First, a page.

Coral reefs are some of the most diverse ecosystems in the world. Coral polyps, the animals primarily responsible for building reefs, can take many forms: large reef building colonies, graceful flowing fans, and even small, solitary organisms. Thousands of species of corals have been discovered; some live in warm, shallow, tropical seas and others in the cold, dark depths of the ocean.
Coral reef diversity
Because of the diversity of life found in the habitats created by corals, reefs are often called the "rainforests of the sea." About 25% of the ocean's fish depend on healthy coral reefs. Fishes and other organisms shelter, find food, reproduce, and rear their young in the many nooks and crannies formed by corals. The Northwest Hawaiian Island coral reefs, which are part of the Papahānaumokuākea National Marine Monument, provide an example of the diversity of life associated with shallow-water reef ecosystems. This area supports more than 7,000 species of fishes, invertebrates, plants, sea turtles, birds, and marine mammals. Deep water reefs or mounds are less well known, but also support a wide array of sea life in a comparatively barren world.
Shallow water, reef-building corals have a symbiotic relationship with photosynthetic algae called zooxanthellae, which live in their tissues. The coral provides a protected environment and the compounds zooxanthellae need for photosynthesis. In return, the algae produce carbohydrates that the coral uses for food, as well as oxygen. The algae also help the coral remove waste. Since both partners benefit from association, this type of symbiosis is called mutualism.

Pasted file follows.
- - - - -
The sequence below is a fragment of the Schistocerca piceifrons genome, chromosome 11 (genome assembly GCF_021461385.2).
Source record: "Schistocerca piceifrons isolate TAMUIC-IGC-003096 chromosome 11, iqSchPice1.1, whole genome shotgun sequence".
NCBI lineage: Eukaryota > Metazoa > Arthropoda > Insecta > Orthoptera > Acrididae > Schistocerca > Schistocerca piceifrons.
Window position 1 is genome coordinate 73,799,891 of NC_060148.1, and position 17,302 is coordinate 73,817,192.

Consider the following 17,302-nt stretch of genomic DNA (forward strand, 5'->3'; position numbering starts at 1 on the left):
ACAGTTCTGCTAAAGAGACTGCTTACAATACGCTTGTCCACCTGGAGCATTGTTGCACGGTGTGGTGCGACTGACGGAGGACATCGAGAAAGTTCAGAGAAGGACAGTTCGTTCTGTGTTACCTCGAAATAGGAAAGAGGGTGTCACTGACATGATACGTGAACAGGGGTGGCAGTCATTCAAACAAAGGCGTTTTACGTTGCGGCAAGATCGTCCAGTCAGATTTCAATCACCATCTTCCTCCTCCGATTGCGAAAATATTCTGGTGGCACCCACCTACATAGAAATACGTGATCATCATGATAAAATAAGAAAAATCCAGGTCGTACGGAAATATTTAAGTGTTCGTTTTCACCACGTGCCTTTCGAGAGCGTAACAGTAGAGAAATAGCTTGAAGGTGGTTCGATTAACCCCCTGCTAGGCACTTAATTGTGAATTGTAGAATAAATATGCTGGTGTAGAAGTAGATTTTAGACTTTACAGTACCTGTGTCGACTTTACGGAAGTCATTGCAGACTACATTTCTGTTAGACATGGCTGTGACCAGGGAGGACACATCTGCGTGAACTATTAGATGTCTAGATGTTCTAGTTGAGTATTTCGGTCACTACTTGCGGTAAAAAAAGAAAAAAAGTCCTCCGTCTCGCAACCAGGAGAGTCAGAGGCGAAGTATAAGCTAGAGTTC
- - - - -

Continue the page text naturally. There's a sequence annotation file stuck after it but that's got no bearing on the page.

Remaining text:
Deep-sea corals live in much deeper or colder oceanic waters and lack zooxanthellae. Unlike their shallow water relatives, which rely heavily on photosynthesis to produce food, deep sea corals take in plankton and organic matter for much of their energy needs.
Benefits of coral reef ecosystems
Coral reefs protect coastlines from storms and erosion, provide jobs for local communities, and offer opportunities for recreation. They are also are a source of food and new medicines. Over half a billion people depend on reefs for food, income, and protection. Fishing, diving, and snorkeling on and near reefs add hundreds of millions of dollars to local businesses. The net economic value of the world’s coral reefs is estimated to be nearly tens of billionsoffsite link of U.S. dollars per year. These ecosystems are culturally important to indigenous people around the world.
Threats to coral reef ecosystems
Unfortunately, coral reef ecosystems are severely threatened. Some threats are natural, such as diseases, predators, and storms. Other threats are caused by people, including pollution, sedimentation, unsustainable fishing practices, and climate change, which is raising ocean temperatures and causing ocean acidification. Many of these threats can stress corals, leading to coral bleaching and possible death, while others cause physical damage to these delicate ecosystems. During the 2014-2017 coral bleaching event, unusually warm waters (partially associated with a strong El Niño) affected 70% of coral reef ecosystems worldwide. Some areas were hit particularly hard, like the Great Barrier Reef in Australia, where hundreds of miles of coral were bleached.
Corals are able to recover from bleaching events if conditions improve before they die, though it can take many years for the ecosystems to fully heal. Scientists are also testing new ways to help coral reef ecosystems, such as growing coral in a nursery and then transplanting it to damaged areas.